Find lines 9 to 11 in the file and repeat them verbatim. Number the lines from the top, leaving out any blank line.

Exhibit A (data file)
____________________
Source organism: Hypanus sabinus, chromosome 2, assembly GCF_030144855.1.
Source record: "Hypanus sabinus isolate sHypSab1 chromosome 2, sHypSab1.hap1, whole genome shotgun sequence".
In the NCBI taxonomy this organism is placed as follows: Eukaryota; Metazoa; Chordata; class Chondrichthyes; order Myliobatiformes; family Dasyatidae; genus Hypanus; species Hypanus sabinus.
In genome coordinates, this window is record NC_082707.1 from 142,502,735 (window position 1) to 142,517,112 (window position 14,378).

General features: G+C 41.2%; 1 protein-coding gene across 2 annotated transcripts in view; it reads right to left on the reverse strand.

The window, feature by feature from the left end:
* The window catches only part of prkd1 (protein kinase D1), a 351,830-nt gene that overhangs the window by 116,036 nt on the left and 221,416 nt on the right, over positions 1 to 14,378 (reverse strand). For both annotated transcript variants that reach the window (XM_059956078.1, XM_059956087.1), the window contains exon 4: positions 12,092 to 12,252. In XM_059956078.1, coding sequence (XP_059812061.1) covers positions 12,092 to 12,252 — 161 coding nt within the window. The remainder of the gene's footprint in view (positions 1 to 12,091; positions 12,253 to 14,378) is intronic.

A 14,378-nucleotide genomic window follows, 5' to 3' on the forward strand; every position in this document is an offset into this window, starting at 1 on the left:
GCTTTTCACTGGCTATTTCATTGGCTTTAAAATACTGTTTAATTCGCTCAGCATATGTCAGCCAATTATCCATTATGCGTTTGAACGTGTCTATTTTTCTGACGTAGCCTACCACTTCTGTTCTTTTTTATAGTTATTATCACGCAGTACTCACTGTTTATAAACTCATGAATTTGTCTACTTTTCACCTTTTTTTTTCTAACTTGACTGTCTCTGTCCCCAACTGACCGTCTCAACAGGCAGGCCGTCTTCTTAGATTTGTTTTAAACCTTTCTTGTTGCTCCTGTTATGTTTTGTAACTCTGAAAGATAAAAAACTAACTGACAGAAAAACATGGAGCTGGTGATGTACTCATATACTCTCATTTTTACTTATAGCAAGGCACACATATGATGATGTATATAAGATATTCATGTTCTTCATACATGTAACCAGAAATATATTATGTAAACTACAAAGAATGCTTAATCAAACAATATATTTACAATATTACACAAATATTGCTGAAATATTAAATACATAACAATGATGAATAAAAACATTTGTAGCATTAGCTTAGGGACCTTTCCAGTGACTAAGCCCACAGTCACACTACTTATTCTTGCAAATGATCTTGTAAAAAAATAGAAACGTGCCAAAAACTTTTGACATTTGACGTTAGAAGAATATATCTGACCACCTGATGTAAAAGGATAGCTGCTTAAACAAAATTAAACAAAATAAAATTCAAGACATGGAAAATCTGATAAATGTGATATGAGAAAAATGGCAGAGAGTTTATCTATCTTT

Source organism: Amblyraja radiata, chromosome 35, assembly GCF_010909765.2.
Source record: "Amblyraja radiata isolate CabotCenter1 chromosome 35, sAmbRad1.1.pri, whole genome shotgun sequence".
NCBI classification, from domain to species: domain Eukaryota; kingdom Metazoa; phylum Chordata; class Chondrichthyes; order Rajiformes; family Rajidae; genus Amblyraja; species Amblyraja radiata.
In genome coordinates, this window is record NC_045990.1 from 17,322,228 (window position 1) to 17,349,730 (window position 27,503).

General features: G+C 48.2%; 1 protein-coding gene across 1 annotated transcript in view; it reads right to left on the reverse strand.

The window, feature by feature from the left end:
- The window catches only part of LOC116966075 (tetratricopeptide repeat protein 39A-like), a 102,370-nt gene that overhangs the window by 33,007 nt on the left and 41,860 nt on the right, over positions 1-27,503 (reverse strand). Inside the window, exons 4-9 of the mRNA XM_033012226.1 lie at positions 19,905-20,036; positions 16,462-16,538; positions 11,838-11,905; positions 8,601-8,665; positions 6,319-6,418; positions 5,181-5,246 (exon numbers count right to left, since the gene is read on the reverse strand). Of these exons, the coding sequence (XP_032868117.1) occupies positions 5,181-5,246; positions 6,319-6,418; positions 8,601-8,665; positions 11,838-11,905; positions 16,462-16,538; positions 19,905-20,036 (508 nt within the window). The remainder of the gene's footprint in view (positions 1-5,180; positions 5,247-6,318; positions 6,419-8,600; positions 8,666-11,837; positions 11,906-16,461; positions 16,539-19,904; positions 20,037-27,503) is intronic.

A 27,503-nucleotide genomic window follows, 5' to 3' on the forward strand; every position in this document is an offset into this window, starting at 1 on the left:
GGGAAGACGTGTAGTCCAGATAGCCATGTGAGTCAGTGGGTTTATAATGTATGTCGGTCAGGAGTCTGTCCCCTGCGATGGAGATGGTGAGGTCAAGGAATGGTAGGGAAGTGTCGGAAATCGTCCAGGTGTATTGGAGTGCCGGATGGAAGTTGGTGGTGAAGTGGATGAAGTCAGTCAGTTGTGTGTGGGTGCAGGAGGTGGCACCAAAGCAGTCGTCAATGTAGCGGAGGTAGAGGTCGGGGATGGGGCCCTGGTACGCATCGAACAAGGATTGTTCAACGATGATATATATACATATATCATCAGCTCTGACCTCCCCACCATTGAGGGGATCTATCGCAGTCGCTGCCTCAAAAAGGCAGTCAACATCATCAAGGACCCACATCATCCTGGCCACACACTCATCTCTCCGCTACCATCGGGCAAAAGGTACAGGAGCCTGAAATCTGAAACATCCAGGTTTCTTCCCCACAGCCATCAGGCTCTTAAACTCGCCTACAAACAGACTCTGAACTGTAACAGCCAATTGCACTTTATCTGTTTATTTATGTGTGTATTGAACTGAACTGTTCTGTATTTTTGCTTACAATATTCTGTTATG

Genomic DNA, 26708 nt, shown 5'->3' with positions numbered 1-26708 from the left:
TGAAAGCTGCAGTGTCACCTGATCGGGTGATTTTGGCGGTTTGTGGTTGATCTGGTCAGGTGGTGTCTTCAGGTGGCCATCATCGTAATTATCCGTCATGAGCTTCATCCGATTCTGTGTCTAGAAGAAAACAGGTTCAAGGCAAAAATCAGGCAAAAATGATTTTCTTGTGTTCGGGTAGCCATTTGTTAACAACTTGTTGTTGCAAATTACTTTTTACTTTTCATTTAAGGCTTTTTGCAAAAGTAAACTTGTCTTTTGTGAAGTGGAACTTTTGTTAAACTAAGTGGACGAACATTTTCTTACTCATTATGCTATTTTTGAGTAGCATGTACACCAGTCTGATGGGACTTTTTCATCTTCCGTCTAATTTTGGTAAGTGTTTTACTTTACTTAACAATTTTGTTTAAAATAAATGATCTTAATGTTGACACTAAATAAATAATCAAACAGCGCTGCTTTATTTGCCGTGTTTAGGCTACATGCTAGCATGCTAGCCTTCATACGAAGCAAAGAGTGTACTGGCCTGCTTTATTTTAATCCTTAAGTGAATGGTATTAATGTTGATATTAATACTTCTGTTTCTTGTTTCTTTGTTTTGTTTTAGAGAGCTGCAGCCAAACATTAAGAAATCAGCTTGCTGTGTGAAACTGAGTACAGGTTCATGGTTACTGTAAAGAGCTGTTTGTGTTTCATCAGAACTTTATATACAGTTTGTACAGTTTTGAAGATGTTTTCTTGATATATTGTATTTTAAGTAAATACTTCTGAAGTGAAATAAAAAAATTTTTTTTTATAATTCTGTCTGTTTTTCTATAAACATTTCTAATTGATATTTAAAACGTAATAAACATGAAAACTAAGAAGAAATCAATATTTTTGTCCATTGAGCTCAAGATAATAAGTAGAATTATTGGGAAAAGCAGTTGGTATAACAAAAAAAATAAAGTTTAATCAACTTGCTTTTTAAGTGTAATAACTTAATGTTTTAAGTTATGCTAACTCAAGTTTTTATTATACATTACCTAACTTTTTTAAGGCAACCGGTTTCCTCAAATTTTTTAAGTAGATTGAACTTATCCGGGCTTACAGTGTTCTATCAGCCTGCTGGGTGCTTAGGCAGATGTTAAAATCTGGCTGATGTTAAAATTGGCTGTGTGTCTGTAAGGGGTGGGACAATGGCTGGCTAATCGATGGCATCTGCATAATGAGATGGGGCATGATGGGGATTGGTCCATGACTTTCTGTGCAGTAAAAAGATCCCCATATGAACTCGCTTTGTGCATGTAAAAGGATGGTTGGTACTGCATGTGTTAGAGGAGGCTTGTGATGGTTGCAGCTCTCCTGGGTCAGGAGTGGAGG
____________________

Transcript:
GCTTTTCACTGGCTATTTCATTGGCTTTAAAATACTGTTTAATTCGCTCAGCATATGTCAGCCAATTATCCATTATGCGTTTGAACGTGTCTATTTTTCTGACGTAGCCTACCACTTCTGTTCTTTTTTATAGTTATTATCACGCAGTACTCACTGTTTATAAACTCATGAATTTGTCTACTTTTCACCTTTTTTTTTCTAACTTGACTGTCTCTGTCCCCAACTGACCGTCTCAACAGGCAGGCCGTCTTCTTAGATTTGTTTTAAACCTTTCTTGTTGCTCCTGTTATGTTTTGTAACTCTGAAAGATAAAAAACTAACTGACAGAAAAACATGGAGCTGGTGATGTACTCATATACTCTCATTTTTACTTATAGCAAGGCACACATATGATGATGTATATAAGATATTCATGTTCTTCATACATGTAACCAGAAATATATTATGTAAACTACAAAGAATGCTTAATCAAACAATATATTTACAATATTACACAAATATTGCTGAAATATTAAATACATAACAATGATGAATAAAAACATTTGTAGCATTAGCTTAGGGACCTTTCCAGTGACTAAGCCCACAGTCACACTACTTATTCTTGCAAATGATCTTGTAAAAAAATAGAAACGTGCCAAAAACTTTTGACATTTGACGTTAGAAGAATATATCTGACCACCTGATGTAAAAGGATAGCTGCTTAAACAAAATTAAACAAAATAAAATTCAAGACATGGAAAATCTGATAAATGTGATATGAGAAAAATGGCAGAGAGTTTATCTATCTTT

Source organism: Amblyraja radiata, chromosome 35, assembly GCF_010909765.2.
Source record: "Amblyraja radiata isolate CabotCenter1 chromosome 35, sAmbRad1.1.pri, whole genome shotgun sequence".